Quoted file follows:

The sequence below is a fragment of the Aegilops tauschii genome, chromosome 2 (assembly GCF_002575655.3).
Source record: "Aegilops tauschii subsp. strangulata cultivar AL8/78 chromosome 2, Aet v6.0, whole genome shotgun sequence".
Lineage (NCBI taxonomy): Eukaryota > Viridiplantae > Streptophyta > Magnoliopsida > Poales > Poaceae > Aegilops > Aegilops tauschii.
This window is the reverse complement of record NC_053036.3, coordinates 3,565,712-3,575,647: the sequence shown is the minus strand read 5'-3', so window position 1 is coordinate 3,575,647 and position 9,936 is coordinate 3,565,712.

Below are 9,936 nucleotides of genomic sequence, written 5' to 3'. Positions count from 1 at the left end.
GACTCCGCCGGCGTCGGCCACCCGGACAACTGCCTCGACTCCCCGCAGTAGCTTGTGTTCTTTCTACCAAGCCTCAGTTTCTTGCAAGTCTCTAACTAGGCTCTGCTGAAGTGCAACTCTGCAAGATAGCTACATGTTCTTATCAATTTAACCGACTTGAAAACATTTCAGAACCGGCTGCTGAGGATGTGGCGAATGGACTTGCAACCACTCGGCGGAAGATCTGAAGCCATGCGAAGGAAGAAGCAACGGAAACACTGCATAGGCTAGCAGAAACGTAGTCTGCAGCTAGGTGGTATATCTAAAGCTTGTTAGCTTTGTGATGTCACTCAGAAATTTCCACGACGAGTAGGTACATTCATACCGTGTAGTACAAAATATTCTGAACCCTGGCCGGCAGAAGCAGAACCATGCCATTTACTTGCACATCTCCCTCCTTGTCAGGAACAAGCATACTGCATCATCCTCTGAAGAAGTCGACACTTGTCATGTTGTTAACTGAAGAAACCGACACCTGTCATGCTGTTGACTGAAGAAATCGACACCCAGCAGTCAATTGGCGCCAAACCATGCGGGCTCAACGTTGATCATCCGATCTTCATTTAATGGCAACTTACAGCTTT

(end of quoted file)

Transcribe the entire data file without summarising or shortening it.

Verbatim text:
The sequence below is a fragment of the Aegilops tauschii genome, chromosome 2 (assembly GCF_002575655.3).
Source record: "Aegilops tauschii subsp. strangulata cultivar AL8/78 chromosome 2, Aet v6.0, whole genome shotgun sequence".
Lineage (NCBI taxonomy): Eukaryota > Viridiplantae > Streptophyta > Magnoliopsida > Poales > Poaceae > Aegilops > Aegilops tauschii.
This window is the reverse complement of record NC_053036.3, coordinates 3,565,712-3,575,647: the sequence shown is the minus strand read 5'-3', so window position 1 is coordinate 3,575,647 and position 9,936 is coordinate 3,565,712.

Below are 9,936 nucleotides of genomic sequence, written 5' to 3'. Positions count from 1 at the left end.
GACTCCGCCGGCGTCGGCCACCCGGACAACTGCCTCGACTCCCCGCAGTAGCTTGTGTTCTTTCTACCAAGCCTCAGTTTCTTGCAAGTCTCTAACTAGGCTCTGCTGAAGTGCAACTCTGCAAGATAGCTACATGTTCTTATCAATTTAACCGACTTGAAAACATTTCAGAACCGGCTGCTGAGGATGTGGCGAATGGACTTGCAACCACTCGGCGGAAGATCTGAAGCCATGCGAAGGAAGAAGCAACGGAAACACTGCATAGGCTAGCAGAAACGTAGTCTGCAGCTAGGTGGTATATCTAAAGCTTGTTAGCTTTGTGATGTCACTCAGAAATTTCCACGACGAGTAGGTACATTCATACCGTGTAGTACAAAATATTCTGAACCCTGGCCGGCAGAAGCAGAACCATGCCATTTACTTGCACATCTCCCTCCTTGTCAGGAACAAGCATACTGCATCATCCTCTGAAGAAGTCGACACTTGTCATGTTGTTAACTGAAGAAACCGACACCTGTCATGCTGTTGACTGAAGAAATCGACACCCAGCAGTCAATTGGCGCCAAACCATGCGGGCTCAACGTTGATCATCCGATCTTCATTTAATGGCAACTTACAGCTTT